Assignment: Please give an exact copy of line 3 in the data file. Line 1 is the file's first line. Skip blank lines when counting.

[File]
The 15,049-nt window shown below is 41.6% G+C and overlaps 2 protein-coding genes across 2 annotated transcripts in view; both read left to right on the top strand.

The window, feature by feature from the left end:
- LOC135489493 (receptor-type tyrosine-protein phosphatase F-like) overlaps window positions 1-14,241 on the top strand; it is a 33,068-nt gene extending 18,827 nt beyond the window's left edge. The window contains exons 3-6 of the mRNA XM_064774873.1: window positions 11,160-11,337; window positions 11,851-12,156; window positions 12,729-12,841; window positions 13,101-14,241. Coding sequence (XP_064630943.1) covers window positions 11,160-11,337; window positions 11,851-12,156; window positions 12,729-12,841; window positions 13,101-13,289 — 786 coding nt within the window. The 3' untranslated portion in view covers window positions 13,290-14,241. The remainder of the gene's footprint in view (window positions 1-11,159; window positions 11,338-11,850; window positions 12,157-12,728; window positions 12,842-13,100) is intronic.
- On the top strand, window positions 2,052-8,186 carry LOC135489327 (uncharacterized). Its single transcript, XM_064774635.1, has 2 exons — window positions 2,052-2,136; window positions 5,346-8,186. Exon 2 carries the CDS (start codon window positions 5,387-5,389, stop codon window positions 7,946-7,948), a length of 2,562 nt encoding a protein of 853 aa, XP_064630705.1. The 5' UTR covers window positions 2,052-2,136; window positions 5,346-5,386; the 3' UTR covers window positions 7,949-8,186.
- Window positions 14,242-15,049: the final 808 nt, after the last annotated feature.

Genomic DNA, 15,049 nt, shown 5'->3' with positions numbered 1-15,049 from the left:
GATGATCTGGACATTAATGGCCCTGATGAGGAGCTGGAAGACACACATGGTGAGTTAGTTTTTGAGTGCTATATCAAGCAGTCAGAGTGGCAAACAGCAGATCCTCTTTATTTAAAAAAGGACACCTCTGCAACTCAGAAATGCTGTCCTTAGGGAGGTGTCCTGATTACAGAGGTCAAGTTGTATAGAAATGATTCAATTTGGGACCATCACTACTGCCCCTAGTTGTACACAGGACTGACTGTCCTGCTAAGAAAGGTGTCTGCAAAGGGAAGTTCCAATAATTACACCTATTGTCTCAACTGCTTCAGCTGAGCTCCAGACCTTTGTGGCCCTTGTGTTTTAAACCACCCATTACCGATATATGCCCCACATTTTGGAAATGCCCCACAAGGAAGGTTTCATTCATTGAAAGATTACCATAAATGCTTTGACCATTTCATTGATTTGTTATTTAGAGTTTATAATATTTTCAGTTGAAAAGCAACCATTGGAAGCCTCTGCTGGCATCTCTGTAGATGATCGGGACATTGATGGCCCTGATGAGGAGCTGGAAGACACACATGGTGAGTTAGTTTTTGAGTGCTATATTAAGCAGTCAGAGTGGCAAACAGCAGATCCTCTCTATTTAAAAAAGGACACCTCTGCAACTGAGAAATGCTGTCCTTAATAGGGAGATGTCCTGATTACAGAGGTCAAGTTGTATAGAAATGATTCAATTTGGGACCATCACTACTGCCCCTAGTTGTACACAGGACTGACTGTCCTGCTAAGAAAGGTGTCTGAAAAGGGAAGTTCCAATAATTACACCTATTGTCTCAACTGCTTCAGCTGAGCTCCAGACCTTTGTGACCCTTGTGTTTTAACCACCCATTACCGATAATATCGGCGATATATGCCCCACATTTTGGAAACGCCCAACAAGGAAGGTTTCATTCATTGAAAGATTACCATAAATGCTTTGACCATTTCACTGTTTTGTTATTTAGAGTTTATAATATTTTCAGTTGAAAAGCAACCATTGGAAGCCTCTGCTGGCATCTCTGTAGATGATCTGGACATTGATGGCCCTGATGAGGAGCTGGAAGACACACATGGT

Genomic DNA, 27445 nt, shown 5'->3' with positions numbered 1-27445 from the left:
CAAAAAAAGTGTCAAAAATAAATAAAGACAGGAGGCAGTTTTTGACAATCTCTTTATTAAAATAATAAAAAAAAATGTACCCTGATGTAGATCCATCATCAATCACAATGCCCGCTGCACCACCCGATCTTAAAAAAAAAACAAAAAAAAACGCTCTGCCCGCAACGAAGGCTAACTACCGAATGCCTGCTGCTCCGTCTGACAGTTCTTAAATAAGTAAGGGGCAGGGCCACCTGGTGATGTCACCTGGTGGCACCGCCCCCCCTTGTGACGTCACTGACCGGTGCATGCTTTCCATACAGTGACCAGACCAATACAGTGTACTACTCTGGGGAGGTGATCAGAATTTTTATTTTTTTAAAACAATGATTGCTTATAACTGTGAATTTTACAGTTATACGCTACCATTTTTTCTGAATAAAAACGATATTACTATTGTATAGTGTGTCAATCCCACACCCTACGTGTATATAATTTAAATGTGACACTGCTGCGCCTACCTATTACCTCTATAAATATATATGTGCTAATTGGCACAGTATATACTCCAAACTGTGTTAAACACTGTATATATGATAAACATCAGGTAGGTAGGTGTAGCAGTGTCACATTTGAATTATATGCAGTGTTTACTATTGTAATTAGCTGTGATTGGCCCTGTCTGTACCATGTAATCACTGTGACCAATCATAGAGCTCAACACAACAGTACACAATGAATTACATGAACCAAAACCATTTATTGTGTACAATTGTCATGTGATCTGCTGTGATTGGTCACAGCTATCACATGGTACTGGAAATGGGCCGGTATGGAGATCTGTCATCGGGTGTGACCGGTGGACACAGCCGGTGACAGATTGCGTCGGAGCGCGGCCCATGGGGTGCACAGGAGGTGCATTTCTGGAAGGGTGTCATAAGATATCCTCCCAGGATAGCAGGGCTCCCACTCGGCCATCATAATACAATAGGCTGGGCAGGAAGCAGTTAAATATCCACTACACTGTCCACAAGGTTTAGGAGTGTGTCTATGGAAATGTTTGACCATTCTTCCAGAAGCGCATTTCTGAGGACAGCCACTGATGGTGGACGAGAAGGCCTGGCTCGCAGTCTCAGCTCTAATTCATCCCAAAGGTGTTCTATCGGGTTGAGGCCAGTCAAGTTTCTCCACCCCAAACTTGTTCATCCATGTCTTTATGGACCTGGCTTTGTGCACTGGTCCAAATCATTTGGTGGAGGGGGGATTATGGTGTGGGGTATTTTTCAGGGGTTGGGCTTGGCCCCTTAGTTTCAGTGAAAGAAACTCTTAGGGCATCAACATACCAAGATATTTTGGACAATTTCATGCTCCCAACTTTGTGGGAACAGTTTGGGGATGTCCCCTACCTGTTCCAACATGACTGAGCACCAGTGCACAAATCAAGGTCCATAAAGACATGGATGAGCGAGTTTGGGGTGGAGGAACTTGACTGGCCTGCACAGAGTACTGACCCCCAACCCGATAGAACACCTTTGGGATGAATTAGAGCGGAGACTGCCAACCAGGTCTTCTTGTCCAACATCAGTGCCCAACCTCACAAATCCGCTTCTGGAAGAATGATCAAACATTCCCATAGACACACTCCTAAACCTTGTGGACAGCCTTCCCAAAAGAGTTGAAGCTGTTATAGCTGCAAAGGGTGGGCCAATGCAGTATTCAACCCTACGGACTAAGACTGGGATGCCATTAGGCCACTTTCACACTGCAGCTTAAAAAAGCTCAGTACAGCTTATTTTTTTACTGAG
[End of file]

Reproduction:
- LOC135489493 (receptor-type tyrosine-protein phosphatase F-like) overlaps window positions 1-14,241 on the top strand; it is a 33,068-nt gene extending 18,827 nt beyond the window's left edge. The window contains exons 3-6 of the mRNA XM_064774873.1: window positions 11,160-11,337; window positions 11,851-12,156; window positions 12,729-12,841; window positions 13,101-14,241. Coding sequence (XP_064630943.1) covers window positions 11,160-11,337; window positions 11,851-12,156; window positions 12,729-12,841; window positions 13,101-13,289 — 786 coding nt within the window. The 3' untranslated portion in view covers window positions 13,290-14,241. The remainder of the gene's footprint in view (window positions 1-11,159; window positions 11,338-11,850; window positions 12,157-12,728; window positions 12,842-13,100) is intronic.